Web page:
Outside in – Tuesday, 28th Week in ordinary time – Lk 11:37-41
Today’s Gospel exegesis is going to be a bit of a strain on the brain. While the characters in the text seem to be familiar (the Pharisees) it is the intended characters (Jewish Christians) that may astound us and leaves us a bit perplexed. In order to understand this text fully we need to remind ourselves that the intended audience of Luke’s Gospel are the Gentiles, (Non – Jews) many of whom now follow the Jesus. Here in lies the flash point as the early Christian community consisted of Jewish Christians (Jews who now follow Jesus) and the Gentile Christians (non-Jews who now follow Jesus)
The confluence of such diverse thinking people with multiple religious backgrounds is bound to cause friction especially on matters such as ritual purity which were sacred to the Jews. Luke in his Gospel and the Acts of the Apostles mentions the Pharisees 35 times. Although it is easy to count the number of times he mentions the Pharisees it is more difficult to ascertain their function in his story. In some cases, such as the incident of Gamaliel in the Acts of the Apostle, the Pharisee in question is mentioned in positive light as is Paul the Pharisee (who became the Apostle).
We know from Acts 15:5 that those Pharisees who had become the followers of Christ began to demand that the Gentile converts to Christianity be circumcised and charged to obey the laws of Moses. While on the surface of today’s Gospel it appears that Jesus has a ‘run in’ with the Pharisees, perhaps Luke is actually addressing his congregation who composed of Pharisees who now followed Christ and who were demanding an imposition of rigorous Jewish ritual purity on Gentile Christians as a criteria to be part of both the community as well as participation in the common meal. It is for this reason that Luke presents Jesus as demolishing such ritual demands in favour of internal purity.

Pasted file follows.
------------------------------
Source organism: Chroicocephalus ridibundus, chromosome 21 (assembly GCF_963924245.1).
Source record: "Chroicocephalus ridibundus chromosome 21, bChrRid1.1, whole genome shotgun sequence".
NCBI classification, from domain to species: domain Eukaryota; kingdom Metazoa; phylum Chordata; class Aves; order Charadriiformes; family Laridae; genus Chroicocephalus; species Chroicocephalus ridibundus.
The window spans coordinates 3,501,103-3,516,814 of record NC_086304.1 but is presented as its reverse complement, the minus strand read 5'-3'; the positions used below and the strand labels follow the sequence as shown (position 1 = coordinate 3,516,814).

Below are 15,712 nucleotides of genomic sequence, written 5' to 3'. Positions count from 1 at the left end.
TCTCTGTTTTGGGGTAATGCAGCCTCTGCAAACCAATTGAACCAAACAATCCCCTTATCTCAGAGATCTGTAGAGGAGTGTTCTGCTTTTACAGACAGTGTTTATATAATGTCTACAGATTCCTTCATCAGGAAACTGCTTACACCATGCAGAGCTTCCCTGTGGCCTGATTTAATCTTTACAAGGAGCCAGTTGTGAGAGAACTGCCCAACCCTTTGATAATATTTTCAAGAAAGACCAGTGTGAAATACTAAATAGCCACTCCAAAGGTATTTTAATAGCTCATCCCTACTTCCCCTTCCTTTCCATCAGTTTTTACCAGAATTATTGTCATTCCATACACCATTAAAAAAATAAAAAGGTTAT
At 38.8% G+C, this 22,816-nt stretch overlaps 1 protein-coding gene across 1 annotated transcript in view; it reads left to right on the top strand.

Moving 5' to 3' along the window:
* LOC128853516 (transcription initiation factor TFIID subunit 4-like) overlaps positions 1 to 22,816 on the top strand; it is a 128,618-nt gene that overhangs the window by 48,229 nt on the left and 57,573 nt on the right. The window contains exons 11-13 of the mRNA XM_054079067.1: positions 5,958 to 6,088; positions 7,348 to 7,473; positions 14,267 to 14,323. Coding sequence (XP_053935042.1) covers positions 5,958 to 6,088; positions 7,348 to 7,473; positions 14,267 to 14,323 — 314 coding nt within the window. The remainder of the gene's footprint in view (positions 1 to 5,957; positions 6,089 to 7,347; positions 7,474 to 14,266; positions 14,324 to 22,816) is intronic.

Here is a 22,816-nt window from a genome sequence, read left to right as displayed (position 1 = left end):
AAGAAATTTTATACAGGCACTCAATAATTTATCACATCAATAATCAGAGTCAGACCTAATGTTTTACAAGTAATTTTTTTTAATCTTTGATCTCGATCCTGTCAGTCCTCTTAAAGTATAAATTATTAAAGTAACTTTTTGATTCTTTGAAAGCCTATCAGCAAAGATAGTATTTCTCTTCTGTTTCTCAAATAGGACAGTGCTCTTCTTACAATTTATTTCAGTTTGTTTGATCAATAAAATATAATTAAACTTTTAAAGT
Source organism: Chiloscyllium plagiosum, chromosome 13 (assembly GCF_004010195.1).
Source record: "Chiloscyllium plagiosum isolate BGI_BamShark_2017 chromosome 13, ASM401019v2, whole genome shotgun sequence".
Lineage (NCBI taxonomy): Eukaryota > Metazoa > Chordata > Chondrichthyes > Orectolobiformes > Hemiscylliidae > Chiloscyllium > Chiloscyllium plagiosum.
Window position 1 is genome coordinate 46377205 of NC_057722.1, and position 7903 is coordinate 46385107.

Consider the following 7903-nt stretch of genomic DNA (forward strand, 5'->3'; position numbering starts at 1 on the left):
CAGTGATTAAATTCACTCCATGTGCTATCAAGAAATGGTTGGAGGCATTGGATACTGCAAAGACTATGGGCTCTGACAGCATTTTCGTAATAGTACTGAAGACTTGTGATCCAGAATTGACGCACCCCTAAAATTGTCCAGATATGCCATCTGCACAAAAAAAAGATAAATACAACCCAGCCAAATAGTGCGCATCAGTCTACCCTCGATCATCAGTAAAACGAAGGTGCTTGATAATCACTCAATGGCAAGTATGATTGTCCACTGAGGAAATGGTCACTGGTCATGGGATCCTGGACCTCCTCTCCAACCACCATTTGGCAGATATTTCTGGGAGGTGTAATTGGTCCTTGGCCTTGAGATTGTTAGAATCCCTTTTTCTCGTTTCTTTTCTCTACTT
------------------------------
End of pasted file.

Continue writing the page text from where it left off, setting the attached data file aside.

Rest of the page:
The text of today is part of a larger pericope (verses 37-54) which begins with Jesus accepting a meal at a Pharisees house at which he does the unimaginable; Jesus is discourteous to his host whom He insults. This is followed by three woes that Jesus proclaims against the Pharisees and lawyers and finally we see a plot being hatched to trap Jesus, set by these very agitated Jews.
Based on Biblical scholarship, I am going to run along the lines of thought that present the Pharisees as both, Jewish leaders at the time, as well as those Pharisees who now followed Christianity while demanding the imposition of ritual purity on their fellow Gentile Christians. To such followers, Jesus has some very harsh words. It is not the washing of the cup from the outside that makes on clean but the transformation of the inner being. Jesus presents the discipline of almsgiving from the heart as a true sign of inner purity. Those who have not must be helped by those who have and those who have must not hide behind religious rituals as a justification for not giving.
In one swift move Jesus makes the most incredible and revolutionary statement when he declared “all things clean” in verse 41. It is when one crosses the boundaries to care for those who are in need that one is rendered clean and not just some established ritual practice.
Fr Warner D’Souza
With several inputs from the JBC
Spread the love ♥